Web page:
San Bernardino City Council explores policy procedures for written public comments

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On October 7, San Bernardino City Council discussed issues in regard to recent written public comments from constituents, not receiving adequate time and opportunity to be heard.

Since the start of COVID-19, Governor Newsom issued Executive Order N-29-20 to allow public members to observe and submit public comments through teleconference or other electronic means or combinations thereof.

The issue lies in a space where not every constituent has access to teleconference methods, while many constituents rely on writing a letter or email to be read during public comment, via a council-member or city staff…but allegedly, it has become time consuming.

“At the September 16, 2020 Mayor and City Council meeting, after considerable discussion regarding whether or not public comments submitted to the Mayor or individual Council Members should be read aloud by staff or elected officials, the City Clerk was directed to bring an item before the City Council to consider a policy regarding the reading of written comments,” said City Clerk Genoveva Rocha.

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“In keeping with best practices, staff recommends no written public comments should be read into the record. In the alternative, all written public comments should be read into the record by the City Clerk. The practice of reading some and not others puts the Mayor and City Council in the position of choosing which should be read aloud and which should not. This could result in allegations of unfairness and bias,” concluded Rocha.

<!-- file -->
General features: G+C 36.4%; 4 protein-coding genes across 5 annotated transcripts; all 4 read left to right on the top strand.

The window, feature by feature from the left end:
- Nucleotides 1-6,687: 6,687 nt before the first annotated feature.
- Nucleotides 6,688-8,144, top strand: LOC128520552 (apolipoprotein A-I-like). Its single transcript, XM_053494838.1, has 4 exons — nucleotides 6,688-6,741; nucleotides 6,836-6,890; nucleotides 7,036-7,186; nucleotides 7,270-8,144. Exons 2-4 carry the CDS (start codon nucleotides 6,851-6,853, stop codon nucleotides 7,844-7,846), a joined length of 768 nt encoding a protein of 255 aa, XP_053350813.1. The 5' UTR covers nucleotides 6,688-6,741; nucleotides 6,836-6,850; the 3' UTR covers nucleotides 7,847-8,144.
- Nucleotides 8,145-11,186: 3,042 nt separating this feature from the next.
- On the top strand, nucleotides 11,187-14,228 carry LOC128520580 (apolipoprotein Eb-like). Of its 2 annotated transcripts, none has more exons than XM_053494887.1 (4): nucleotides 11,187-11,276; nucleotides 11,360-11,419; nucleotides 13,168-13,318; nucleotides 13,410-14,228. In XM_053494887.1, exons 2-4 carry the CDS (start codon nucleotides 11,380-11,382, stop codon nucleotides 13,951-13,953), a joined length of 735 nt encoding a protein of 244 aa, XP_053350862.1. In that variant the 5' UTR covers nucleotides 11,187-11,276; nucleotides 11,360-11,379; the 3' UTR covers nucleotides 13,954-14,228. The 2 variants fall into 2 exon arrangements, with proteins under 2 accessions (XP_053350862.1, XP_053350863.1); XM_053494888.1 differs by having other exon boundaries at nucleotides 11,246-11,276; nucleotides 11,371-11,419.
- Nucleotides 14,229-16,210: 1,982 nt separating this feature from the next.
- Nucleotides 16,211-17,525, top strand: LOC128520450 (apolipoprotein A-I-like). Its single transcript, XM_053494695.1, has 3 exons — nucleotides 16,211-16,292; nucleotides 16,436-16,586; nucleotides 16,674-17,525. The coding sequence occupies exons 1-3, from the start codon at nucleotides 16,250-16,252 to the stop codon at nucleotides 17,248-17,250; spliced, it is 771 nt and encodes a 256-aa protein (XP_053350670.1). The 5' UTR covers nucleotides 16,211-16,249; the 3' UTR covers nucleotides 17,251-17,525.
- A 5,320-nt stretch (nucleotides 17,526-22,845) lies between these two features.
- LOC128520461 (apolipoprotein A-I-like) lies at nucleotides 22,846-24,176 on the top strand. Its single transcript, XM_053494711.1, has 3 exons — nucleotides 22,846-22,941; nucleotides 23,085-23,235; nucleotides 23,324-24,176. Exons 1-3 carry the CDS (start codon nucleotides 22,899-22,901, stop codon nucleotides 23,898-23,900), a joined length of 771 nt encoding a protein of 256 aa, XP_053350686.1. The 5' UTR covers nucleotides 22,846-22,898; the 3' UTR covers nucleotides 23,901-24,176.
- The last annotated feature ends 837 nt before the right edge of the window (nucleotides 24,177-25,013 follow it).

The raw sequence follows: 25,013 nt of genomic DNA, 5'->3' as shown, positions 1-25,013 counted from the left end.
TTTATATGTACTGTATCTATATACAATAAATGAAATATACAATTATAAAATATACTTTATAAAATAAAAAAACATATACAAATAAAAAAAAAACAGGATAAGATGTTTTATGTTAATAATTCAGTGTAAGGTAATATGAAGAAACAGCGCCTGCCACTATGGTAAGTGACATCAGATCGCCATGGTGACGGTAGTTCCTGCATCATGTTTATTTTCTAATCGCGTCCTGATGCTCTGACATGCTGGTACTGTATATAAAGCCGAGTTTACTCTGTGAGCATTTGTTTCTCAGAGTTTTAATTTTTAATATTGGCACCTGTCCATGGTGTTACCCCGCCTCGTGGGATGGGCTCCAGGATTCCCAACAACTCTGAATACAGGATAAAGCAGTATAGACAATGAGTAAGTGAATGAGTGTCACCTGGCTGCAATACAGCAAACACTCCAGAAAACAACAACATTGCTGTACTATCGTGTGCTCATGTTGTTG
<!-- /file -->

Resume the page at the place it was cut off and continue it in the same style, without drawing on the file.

The council argued the importance of being Americans with Disabilities Act (ADA) compliant…providing all constituents a viable opportunity to be heard…whether it’s via voicemail, a letter, or email.

“I have a specific member of my constituency who cannot speak anymore. This individual cannot hear, she cannot call in, she has asked me to read items into the agenda or public comment, occasionally. She has a right to be heard,” said Councilmember Henry Nickel.

“Her message should not be buried in unread public comments. I, as her councilmember, have an obligation to ensure that she is heard. We cannot deny the public the right to be heard, simply because they cannot call in or because they want to remain anonymous…all of these methods are allowed under our Brown Act,” continued Nickel.

One struggle council has been facing for some time, especially during remote council meetings, is automated script-like public comments; which are usually submitted by the dozens, are required to be read out loud and time consuming for council.

“I think the biggest issue here is, if I have a constituent asking me to read a letter into the record…I feel as if I have an obligation to read it into the record. Maybe we can look into separating repetitious, script sounding public comments; and read one of them and share how many public comments we received regarding that item,” shared Councilmember James Mulvihill.

Currently, all constituents sharing a public comment are allowed three minutes to speak…but since so many recent public comments have been provided via a letter or through email to be read aloud, it was noted that all public comments are not receiving equal time.

“Rule #5 on page 41, it says we’re giving everyone three minutes to speak. It does not say that they have to be written or recorded public comments. Mayor, all we want is to be allowed three minutes to read aloud a constituent’s public comment…and you did not allow that with one of the public comments at the last meeting,” Councilmember Sandra Ibarra said.

When council recommended extending the length of the bi-weekly council meeting to provide every constituent’s public comment an equal three-minute opportunity to be heard, Mayor John Valdivia explained that the council position is not a full-time job.

“There are four of seven councilmembers who have full-time jobs and this is not a full-time position. Furthermore, we are here to conduct city business. This is not a general public comment portion, where its open mic. We have to conduct the business of this city to move policy and procedure forward,” said Valdivia.

City staff was directed to utilize council’s direction and recommendations to enact an ordinance in regard to policy procedures for written public comments to present at a future city council meeting.

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